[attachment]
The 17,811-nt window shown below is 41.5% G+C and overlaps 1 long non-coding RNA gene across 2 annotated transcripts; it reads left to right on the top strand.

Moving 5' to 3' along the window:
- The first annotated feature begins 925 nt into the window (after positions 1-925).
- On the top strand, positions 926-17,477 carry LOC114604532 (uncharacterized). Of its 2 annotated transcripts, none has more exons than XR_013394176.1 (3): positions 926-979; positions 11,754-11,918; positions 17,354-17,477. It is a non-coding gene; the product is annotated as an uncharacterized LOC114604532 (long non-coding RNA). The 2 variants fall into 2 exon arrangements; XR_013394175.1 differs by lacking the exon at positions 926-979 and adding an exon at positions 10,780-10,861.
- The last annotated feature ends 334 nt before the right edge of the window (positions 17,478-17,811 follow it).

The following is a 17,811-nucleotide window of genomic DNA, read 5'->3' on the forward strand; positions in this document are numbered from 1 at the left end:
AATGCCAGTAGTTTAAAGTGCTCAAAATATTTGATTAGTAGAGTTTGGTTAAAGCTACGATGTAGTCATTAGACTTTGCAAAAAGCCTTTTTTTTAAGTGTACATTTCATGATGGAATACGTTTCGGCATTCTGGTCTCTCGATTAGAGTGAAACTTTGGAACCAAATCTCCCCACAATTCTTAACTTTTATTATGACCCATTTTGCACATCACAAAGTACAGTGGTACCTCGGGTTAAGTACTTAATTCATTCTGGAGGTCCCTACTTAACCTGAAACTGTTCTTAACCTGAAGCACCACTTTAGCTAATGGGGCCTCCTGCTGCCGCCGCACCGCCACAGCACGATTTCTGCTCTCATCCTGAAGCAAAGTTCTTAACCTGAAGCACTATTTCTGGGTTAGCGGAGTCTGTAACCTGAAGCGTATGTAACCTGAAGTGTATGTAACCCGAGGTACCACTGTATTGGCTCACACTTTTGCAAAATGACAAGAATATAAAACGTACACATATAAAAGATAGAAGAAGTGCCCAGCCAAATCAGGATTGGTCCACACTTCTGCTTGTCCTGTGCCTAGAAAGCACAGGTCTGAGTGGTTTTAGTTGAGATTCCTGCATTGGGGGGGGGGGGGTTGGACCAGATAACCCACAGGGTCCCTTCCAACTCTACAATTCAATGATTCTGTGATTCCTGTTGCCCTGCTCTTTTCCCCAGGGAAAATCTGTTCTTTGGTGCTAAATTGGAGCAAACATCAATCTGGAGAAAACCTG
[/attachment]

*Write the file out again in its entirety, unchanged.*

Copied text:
The 17,811-nt window shown below is 41.5% G+C and overlaps 1 long non-coding RNA gene across 2 annotated transcripts; it reads left to right on the top strand.

Moving 5' to 3' along the window:
- The first annotated feature begins 925 nt into the window (after positions 1-925).
- On the top strand, positions 926-17,477 carry LOC114604532 (uncharacterized). Of its 2 annotated transcripts, none has more exons than XR_013394176.1 (3): positions 926-979; positions 11,754-11,918; positions 17,354-17,477. It is a non-coding gene; the product is annotated as an uncharacterized LOC114604532 (long non-coding RNA). The 2 variants fall into 2 exon arrangements; XR_013394175.1 differs by lacking the exon at positions 926-979 and adding an exon at positions 10,780-10,861.
- The last annotated feature ends 334 nt before the right edge of the window (positions 17,478-17,811 follow it).

The following is a 17,811-nucleotide window of genomic DNA, read 5'->3' on the forward strand; positions in this document are numbered from 1 at the left end:
AATGCCAGTAGTTTAAAGTGCTCAAAATATTTGATTAGTAGAGTTTGGTTAAAGCTACGATGTAGTCATTAGACTTTGCAAAAAGCCTTTTTTTTAAGTGTACATTTCATGATGGAATACGTTTCGGCATTCTGGTCTCTCGATTAGAGTGAAACTTTGGAACCAAATCTCCCCACAATTCTTAACTTTTATTATGACCCATTTTGCACATCACAAAGTACAGTGGTACCTCGGGTTAAGTACTTAATTCATTCTGGAGGTCCCTACTTAACCTGAAACTGTTCTTAACCTGAAGCACCACTTTAGCTAATGGGGCCTCCTGCTGCCGCCGCACCGCCACAGCACGATTTCTGCTCTCATCCTGAAGCAAAGTTCTTAACCTGAAGCACTATTTCTGGGTTAGCGGAGTCTGTAACCTGAAGCGTATGTAACCTGAAGTGTATGTAACCCGAGGTACCACTGTATTGGCTCACACTTTTGCAAAATGACAAGAATATAAAACGTACACATATAAAAGATAGAAGAAGTGCCCAGCCAAATCAGGATTGGTCCACACTTCTGCTTGTCCTGTGCCTAGAAAGCACAGGTCTGAGTGGTTTTAGTTGAGATTCCTGCATTGGGGGGGGGGGGGTTGGACCAGATAACCCACAGGGTCCCTTCCAACTCTACAATTCAATGATTCTGTGATTCCTGTTGCCCTGCTCTTTTCCCCAGGGAAAATCTGTTCTTTGGTGCTAAATTGGAGCAAACATCAATCTGGAGAAAACCTG